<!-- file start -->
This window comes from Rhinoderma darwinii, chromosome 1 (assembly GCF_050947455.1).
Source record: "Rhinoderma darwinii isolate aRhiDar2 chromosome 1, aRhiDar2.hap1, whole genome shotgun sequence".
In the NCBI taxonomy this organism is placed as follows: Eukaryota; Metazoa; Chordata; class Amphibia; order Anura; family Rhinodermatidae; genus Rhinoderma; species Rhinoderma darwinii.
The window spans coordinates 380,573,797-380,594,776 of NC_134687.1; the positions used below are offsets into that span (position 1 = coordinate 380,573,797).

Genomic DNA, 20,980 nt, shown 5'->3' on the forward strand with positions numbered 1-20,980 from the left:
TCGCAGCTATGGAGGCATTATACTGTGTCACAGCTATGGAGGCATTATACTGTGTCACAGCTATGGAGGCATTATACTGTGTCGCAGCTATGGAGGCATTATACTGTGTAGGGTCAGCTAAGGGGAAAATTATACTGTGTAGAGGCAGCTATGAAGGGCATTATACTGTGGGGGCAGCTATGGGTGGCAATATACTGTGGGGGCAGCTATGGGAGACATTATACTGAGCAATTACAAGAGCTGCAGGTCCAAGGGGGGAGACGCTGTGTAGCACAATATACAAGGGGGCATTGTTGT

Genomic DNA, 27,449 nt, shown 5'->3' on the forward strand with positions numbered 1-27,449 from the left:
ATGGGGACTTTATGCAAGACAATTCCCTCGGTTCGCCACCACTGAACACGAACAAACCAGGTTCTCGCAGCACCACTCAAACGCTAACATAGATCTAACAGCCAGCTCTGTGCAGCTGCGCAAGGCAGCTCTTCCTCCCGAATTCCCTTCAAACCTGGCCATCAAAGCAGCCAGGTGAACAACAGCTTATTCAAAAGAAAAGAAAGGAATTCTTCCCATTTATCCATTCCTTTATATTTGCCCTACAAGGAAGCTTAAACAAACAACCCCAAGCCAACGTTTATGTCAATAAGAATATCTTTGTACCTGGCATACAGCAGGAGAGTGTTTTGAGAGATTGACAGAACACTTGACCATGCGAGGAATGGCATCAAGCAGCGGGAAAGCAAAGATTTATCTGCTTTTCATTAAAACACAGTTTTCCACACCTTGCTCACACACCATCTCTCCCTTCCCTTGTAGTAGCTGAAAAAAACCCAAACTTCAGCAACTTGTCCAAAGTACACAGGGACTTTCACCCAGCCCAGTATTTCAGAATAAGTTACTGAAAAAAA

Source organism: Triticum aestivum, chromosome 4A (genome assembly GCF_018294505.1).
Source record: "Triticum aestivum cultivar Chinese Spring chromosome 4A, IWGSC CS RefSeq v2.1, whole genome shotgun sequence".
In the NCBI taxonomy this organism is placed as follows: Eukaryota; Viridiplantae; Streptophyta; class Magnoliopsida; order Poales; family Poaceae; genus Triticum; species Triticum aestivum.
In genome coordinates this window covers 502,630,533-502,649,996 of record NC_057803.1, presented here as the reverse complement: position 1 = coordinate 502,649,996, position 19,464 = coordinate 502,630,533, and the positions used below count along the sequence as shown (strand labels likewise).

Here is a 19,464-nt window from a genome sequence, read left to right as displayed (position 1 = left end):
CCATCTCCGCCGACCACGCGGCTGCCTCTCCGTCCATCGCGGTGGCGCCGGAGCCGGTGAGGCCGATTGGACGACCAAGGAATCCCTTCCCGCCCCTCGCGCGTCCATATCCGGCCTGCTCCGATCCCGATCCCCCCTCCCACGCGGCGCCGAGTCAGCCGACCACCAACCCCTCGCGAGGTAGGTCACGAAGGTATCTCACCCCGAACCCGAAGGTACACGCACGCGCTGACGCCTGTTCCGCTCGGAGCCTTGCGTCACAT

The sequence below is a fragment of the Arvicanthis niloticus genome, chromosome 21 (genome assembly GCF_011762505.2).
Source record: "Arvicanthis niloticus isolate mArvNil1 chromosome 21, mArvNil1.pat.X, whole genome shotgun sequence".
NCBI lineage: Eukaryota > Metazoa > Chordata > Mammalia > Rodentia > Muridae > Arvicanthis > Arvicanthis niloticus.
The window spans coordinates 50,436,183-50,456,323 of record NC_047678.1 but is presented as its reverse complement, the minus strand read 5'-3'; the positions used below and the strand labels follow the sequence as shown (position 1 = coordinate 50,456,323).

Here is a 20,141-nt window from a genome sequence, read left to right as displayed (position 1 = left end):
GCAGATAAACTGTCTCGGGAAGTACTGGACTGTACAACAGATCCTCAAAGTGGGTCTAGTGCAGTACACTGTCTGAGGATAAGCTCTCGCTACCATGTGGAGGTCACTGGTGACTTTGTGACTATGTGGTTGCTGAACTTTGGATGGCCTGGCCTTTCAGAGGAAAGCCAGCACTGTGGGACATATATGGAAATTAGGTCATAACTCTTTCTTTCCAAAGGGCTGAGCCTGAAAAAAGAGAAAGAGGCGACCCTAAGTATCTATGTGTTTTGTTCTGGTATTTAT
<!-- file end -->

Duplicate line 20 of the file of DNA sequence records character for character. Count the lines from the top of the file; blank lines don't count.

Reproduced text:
GCAGATAAACTGTCTCGGGAAGTACTGGACTGTACAACAGATCCTCAAAGTGGGTCTAGTGCAGTACACTGTCTGAGGATAAGCTCTCGCTACCATGTGGAGGTCACTGGTGACTTTGTGACTATGTGGTTGCTGAACTTTGGATGGCCTGGCCTTTCAGAGGAAAGCCAGCACTGTGGGACATATATGGAAATTAGGTCATAACTCTTTCTTTCCAAAGGGCTGAGCCTGAAAAAAGAGAAAGAGGCGACCCTAAGTATCTATGTGTTTTGTTCTGGTATTTAT